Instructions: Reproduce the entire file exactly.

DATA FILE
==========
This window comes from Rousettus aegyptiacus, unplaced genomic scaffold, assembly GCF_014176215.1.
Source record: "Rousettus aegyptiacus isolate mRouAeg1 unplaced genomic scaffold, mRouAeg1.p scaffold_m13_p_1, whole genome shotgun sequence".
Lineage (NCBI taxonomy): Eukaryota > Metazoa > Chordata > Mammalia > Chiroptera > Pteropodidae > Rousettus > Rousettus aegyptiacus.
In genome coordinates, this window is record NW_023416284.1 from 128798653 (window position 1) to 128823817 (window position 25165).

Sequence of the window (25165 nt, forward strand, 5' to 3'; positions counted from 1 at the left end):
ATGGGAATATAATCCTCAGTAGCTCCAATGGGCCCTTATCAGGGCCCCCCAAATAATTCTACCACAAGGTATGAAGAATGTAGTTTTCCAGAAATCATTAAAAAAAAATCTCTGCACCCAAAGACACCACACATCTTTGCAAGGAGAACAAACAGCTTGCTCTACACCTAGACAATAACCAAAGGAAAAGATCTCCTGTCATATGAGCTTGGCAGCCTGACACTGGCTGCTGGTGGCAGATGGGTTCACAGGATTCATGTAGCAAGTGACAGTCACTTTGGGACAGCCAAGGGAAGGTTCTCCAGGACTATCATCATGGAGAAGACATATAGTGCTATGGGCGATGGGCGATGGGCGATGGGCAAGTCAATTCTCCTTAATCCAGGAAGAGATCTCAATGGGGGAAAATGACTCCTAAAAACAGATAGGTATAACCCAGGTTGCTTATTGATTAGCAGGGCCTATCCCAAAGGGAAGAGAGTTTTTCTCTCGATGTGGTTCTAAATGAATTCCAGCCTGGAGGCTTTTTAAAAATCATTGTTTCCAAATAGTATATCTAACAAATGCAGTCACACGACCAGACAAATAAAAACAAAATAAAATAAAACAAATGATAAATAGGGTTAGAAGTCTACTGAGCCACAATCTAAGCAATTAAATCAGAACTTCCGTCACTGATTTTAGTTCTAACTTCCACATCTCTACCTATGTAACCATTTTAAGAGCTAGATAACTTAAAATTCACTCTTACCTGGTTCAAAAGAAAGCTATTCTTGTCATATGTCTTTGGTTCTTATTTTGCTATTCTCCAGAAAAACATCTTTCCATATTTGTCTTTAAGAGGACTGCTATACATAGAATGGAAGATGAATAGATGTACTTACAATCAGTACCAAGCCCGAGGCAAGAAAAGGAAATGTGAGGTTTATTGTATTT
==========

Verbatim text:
This window comes from Rousettus aegyptiacus, unplaced genomic scaffold, assembly GCF_014176215.1.
Source record: "Rousettus aegyptiacus isolate mRouAeg1 unplaced genomic scaffold, mRouAeg1.p scaffold_m13_p_1, whole genome shotgun sequence".
Lineage (NCBI taxonomy): Eukaryota > Metazoa > Chordata > Mammalia > Chiroptera > Pteropodidae > Rousettus > Rousettus aegyptiacus.
In genome coordinates, this window is record NW_023416284.1 from 128798653 (window position 1) to 128823817 (window position 25165).

Sequence of the window (25165 nt, forward strand, 5' to 3'; positions counted from 1 at the left end):
ATGGGAATATAATCCTCAGTAGCTCCAATGGGCCCTTATCAGGGCCCCCCAAATAATTCTACCACAAGGTATGAAGAATGTAGTTTTCCAGAAATCATTAAAAAAAAATCTCTGCACCCAAAGACACCACACATCTTTGCAAGGAGAACAAACAGCTTGCTCTACACCTAGACAATAACCAAAGGAAAAGATCTCCTGTCATATGAGCTTGGCAGCCTGACACTGGCTGCTGGTGGCAGATGGGTTCACAGGATTCATGTAGCAAGTGACAGTCACTTTGGGACAGCCAAGGGAAGGTTCTCCAGGACTATCATCATGGAGAAGACATATAGTGCTATGGGCGATGGGCGATGGGCGATGGGCAAGTCAATTCTCCTTAATCCAGGAAGAGATCTCAATGGGGGAAAATGACTCCTAAAAACAGATAGGTATAACCCAGGTTGCTTATTGATTAGCAGGGCCTATCCCAAAGGGAAGAGAGTTTTTCTCTCGATGTGGTTCTAAATGAATTCCAGCCTGGAGGCTTTTTAAAAATCATTGTTTCCAAATAGTATATCTAACAAATGCAGTCACACGACCAGACAAATAAAAACAAAATAAAATAAAACAAATGATAAATAGGGTTAGAAGTCTACTGAGCCACAATCTAAGCAATTAAATCAGAACTTCCGTCACTGATTTTAGTTCTAACTTCCACATCTCTACCTATGTAACCATTTTAAGAGCTAGATAACTTAAAATTCACTCTTACCTGGTTCAAAAGAAAGCTATTCTTGTCATATGTCTTTGGTTCTTATTTTGCTATTCTCCAGAAAAACATCTTTCCATATTTGTCTTTAAGAGGACTGCTATACATAGAATGGAAGATGAATAGATGTACTTACAATCAGTACCAAGCCCGAGGCAAGAAAAGGAAATGTGAGGTTTATTGTATTT